A burgeoning events sector has risen from the ashes of heavy industry in northern England, with billions ploughed into conference centres, hotels and restaurants. We head up there for a look around
When Margaret Thatcher died in 2013, corks popped up north; the former PM had been blamed by some for the demise of northern England’s manufacturing industry and many were delighted to see the back of her.
Though cut from the same cloth as the Iron Lady, George Osborne has cast himself as a Tory who’s bent on reinvigorating northern England.
His Northern Powerhouse proposal, launched when he was chancellor, champions investment in the region – including HS2 – and promised devolution for its cities. The Department for Communities and Local Government (DCLG) has said that the government has allocated £3.4bn into the project to date, boosting the North’s economy by around £9bn since the proposal was launched.
‘The events industry has benefited greatly from the Northern Powerhouse project,’ says Adam Sternberg of entertainment agency Sternberg Clarke. ‘It’s changed people’s perceptions of northern cities. No longer are they the dark, industrial cities of old but vibrant, creative and brilliant places to hold events.’
The project, which has survived two elections and the Brexit storm, has certainly provided a showcase for the North. But it was already on the up. New state-of-the-art venues – and the arrival of 472 hotels between 2000 and 2015 – were already redefining the events industry. The fact that London names such as Etc. Venues, hotelier Zetter Group and restaurant Randall & Aubin have opened northern outposts recently is adding to the buzz.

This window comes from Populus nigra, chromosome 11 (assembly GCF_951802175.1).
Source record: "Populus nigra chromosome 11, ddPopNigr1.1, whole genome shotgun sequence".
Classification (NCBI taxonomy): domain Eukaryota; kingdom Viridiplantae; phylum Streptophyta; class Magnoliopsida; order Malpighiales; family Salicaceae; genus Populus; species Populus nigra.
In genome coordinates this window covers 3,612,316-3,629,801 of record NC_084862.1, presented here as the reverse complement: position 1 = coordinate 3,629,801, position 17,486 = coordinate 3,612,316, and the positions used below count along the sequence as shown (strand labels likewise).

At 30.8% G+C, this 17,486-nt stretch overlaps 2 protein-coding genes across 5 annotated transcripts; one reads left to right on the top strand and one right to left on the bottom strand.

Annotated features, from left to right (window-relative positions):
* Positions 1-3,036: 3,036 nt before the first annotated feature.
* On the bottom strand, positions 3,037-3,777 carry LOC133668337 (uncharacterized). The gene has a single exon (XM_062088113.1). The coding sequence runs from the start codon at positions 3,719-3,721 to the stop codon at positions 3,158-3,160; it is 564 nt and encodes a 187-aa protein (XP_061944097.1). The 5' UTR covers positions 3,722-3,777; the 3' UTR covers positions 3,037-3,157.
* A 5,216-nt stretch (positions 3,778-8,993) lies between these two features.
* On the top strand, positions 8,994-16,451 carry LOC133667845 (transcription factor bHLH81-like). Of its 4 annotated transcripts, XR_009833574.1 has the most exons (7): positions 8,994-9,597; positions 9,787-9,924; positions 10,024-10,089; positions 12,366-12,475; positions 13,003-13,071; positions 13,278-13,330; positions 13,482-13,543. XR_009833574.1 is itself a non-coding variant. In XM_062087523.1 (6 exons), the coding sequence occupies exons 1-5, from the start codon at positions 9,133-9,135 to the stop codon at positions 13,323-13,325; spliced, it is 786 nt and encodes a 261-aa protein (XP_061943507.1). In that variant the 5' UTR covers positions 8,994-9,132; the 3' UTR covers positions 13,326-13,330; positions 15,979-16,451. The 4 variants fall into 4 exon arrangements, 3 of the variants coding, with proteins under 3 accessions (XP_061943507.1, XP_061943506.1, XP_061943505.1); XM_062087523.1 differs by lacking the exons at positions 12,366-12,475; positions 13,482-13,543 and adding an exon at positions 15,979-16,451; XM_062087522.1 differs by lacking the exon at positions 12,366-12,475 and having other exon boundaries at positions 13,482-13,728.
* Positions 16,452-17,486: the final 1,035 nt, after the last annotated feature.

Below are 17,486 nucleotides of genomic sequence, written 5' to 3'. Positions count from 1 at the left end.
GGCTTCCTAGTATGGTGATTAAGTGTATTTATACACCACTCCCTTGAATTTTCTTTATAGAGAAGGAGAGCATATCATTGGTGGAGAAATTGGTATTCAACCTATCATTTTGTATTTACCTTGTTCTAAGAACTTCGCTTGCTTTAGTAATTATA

‘We were keen to find a place that has a similar energy and vibe to that of Soho 20 years ago, and we feel we found it in Manchester,’ says Jamie Poulton, Randall & Aubin co-founding partner. According to Alistair Turner, former president at Ilea UK, it’s not all about Manchester or Liverpool: ‘Since the project [launched], we have seen other cities emerging.’
He means cities such as Leeds, Newcastle-Gateshead and Hull, whose UK City of Culture 2017 status has seen a £1 billion boost in investment for the city since it was awarded the title in 2013. Well-connected to London, these cities have certain advantages over the capital. ‘London has a problem in that it hasn’t got a centrally located convention centre,’ says Turner. ‘Not so for northern cities.’
Then there’s the cost: it’s more affordable to hold events up north. ‘On a budget that would get you the basics elsewhere, you can really spoil yourself up here,’ says Paul Szomoru, head of business tourism at the NewcastleGateshead Convention Bureau.
Over the next few pages, we take you for a meeting-to-sleeping tour of the North’s seven most important cities. Heads up everyone.
We’re here to take you on a meeting-to-sleeping tour of the North’s seven most important cities. Take your pick.